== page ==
What is the foreshadowing in "The Landlady"?
The reader is kept in Billy's point of view and picks up clues with the viewpoint character but attaches more significance to them. The first would be the cheapness of the rent, which is only five shillings and sixpence a night and includes breakfast the next morning. There were twenty shillings to a pound in those pre-decimalization days. A pound was worth about five American dollars. There were twelve pennies in a shilling. So a shilling was worth about twenty-five American cents and sixpence, or half a shilling, would be worth twelve-and-a-half cents. Five and sixpence would be equivalent to $1.37. And this is a resort town!
The next bit of foreshadowing comes right after Billy enters.
There were no other hats or coats in the hall. There were no umbrellas, no walking sticks--nothing.
The landlady explains that she is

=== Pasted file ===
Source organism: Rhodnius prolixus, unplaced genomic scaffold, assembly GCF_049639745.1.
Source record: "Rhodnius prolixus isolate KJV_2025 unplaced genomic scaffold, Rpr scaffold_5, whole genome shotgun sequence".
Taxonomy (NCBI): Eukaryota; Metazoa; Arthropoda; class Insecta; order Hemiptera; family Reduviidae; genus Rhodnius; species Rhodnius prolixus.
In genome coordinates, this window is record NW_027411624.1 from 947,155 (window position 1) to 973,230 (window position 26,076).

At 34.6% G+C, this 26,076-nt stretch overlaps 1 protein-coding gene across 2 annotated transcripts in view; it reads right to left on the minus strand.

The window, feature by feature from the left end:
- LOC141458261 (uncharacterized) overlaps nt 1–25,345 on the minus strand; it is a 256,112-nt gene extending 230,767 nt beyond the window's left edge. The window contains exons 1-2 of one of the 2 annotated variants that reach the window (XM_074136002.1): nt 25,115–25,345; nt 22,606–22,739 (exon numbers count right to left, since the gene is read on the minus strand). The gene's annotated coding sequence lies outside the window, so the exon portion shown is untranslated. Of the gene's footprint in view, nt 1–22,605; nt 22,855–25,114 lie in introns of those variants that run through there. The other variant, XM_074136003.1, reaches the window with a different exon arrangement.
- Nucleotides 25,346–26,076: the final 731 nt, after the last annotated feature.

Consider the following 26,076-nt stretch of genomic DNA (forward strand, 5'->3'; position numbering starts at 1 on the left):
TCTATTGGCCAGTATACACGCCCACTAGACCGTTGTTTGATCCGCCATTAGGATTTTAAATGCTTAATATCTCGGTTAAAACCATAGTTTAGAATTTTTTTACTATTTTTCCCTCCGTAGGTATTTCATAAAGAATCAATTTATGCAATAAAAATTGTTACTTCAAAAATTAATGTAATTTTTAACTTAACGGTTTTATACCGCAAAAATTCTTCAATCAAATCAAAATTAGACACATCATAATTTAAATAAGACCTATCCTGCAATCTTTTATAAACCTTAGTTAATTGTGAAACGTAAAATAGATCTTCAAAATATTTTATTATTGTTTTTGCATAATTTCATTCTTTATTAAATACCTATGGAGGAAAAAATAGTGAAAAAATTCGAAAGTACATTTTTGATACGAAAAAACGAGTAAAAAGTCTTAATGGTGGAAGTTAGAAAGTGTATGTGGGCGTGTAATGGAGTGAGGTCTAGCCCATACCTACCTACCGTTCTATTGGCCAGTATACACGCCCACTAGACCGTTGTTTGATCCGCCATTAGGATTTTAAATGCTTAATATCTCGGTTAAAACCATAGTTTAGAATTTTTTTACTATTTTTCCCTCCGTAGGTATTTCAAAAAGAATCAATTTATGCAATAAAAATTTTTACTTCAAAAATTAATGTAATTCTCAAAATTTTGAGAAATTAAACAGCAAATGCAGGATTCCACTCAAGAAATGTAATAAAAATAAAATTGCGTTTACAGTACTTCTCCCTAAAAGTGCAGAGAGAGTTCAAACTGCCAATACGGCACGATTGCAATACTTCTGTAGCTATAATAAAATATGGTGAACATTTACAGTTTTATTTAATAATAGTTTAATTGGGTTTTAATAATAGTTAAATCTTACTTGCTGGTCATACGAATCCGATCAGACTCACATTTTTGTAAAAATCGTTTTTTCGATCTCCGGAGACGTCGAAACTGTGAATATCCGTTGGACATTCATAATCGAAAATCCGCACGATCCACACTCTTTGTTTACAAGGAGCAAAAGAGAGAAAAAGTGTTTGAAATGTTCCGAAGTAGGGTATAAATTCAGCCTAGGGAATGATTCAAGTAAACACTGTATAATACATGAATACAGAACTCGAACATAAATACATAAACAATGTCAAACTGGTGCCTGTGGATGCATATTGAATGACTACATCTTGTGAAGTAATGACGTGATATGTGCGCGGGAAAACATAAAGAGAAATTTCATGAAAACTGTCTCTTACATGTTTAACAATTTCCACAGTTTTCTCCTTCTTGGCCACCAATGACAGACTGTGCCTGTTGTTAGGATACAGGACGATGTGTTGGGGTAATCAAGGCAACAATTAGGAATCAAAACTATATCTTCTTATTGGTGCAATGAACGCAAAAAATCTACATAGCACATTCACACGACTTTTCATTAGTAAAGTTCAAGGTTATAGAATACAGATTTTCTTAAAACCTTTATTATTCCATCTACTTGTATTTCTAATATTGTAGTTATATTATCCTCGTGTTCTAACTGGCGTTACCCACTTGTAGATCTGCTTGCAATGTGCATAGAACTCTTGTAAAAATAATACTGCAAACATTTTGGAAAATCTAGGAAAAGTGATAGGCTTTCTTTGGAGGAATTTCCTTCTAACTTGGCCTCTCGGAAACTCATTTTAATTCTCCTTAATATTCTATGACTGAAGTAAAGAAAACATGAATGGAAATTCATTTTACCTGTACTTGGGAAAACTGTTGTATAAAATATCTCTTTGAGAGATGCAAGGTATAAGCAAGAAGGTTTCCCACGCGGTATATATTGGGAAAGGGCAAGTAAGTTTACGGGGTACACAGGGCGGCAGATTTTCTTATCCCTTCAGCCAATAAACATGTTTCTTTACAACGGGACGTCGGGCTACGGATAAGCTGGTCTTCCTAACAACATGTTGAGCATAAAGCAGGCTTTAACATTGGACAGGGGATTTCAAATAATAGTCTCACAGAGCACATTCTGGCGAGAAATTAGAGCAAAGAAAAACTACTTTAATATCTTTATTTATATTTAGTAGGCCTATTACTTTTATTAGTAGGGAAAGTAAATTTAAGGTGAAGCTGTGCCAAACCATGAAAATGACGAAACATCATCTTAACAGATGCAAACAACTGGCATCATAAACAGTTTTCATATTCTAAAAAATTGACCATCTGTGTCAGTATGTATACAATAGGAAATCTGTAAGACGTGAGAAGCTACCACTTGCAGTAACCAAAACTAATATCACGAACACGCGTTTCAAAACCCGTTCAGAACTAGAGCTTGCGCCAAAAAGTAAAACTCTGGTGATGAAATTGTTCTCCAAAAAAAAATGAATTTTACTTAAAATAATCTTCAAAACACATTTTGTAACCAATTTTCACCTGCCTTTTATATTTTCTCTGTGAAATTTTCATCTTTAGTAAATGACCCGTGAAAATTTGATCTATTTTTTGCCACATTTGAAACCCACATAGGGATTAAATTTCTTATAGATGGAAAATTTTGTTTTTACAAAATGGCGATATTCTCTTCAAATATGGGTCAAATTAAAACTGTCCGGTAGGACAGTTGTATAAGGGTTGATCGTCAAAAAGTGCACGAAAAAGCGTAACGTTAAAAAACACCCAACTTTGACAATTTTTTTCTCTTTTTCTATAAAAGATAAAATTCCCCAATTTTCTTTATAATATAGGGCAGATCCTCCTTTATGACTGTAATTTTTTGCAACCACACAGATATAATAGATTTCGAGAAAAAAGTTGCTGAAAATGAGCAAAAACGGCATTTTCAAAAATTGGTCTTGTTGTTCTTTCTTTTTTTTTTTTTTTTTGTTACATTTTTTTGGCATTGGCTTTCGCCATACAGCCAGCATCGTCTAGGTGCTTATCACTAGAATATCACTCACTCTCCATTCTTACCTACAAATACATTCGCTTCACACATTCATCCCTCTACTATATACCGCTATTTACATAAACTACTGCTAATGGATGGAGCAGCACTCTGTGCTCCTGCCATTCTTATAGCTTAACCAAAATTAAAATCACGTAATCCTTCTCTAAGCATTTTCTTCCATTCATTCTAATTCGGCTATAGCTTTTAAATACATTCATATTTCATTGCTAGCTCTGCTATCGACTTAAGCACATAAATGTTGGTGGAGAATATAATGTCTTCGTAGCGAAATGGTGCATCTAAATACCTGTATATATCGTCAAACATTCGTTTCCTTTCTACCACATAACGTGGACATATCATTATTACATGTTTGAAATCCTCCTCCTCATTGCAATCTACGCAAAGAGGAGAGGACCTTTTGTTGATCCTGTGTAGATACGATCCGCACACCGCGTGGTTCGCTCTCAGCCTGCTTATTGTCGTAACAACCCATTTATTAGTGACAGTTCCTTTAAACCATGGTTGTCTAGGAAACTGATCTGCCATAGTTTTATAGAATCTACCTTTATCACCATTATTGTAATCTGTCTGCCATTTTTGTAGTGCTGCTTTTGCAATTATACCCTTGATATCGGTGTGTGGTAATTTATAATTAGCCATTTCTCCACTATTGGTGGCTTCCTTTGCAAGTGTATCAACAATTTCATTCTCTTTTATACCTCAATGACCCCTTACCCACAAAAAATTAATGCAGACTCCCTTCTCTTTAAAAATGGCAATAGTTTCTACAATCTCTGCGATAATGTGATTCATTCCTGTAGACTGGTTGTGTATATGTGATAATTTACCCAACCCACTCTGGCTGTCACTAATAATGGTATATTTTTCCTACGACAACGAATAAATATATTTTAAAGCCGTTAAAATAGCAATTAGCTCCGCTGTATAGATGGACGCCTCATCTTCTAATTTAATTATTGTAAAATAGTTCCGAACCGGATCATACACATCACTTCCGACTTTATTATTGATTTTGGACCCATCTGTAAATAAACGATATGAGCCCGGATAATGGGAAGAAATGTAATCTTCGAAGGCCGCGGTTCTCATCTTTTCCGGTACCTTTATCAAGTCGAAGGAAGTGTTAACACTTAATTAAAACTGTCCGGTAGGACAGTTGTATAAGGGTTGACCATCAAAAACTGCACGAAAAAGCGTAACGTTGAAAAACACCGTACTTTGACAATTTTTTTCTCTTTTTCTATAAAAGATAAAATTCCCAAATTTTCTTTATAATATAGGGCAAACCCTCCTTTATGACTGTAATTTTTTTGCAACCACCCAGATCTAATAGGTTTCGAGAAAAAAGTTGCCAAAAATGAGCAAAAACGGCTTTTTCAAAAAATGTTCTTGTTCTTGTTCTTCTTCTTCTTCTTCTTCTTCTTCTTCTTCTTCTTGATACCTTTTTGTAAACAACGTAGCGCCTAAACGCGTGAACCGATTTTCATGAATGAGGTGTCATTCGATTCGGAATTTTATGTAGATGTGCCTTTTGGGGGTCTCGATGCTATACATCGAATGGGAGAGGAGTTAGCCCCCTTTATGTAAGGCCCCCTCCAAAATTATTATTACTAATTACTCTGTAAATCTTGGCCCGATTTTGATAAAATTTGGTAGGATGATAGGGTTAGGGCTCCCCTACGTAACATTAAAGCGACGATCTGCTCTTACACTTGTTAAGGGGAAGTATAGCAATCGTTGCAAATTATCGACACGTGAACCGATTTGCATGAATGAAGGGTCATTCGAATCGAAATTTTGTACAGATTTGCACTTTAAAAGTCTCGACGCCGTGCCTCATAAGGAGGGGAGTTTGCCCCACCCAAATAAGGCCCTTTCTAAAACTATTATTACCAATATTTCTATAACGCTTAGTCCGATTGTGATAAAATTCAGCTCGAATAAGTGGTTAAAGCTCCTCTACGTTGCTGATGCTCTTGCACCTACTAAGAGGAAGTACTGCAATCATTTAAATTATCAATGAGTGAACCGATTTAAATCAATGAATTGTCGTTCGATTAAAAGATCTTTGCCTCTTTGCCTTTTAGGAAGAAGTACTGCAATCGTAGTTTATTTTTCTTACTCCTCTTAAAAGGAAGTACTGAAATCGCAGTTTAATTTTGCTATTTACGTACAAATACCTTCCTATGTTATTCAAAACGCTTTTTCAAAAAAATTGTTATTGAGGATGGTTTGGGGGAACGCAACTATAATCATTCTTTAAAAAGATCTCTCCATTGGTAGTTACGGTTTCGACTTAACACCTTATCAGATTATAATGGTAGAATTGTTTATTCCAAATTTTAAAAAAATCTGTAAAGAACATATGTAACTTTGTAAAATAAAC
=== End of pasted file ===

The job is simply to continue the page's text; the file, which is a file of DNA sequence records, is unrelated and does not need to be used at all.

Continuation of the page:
". . . just a teeny-weeny bit choosy and particular--if you see what I mean. . . . But I'm always ready. . . . just on the off chance that an acceptable young gentleman...
(The entire section contains 612 words.)
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Here are a couple examples:
1. The porter recommended the Bell and Dragon Inn even though the landlady's bed and breakfast was closer.
2. There were no coats, hats, or scarves on the coat hanger.
3. The very cheap price.
4. The stuffed parrot and dog sitting by the fire.
5. There were only two names recorded in the several years the bed and breakfast was open.
6. The landlady told Bill that Christopher and Gregory had never left, and they were
together on the fourth floor.
7.The landlady repeatedly surveyed Billy by looking at him from his head to toes.
8. The landlady told Billy that Gregory did not have a blemish on his body.
9. The narrator told the reader that the landlady smelt like hospital corridors.
10. The faint taste of bitter almond in his tea.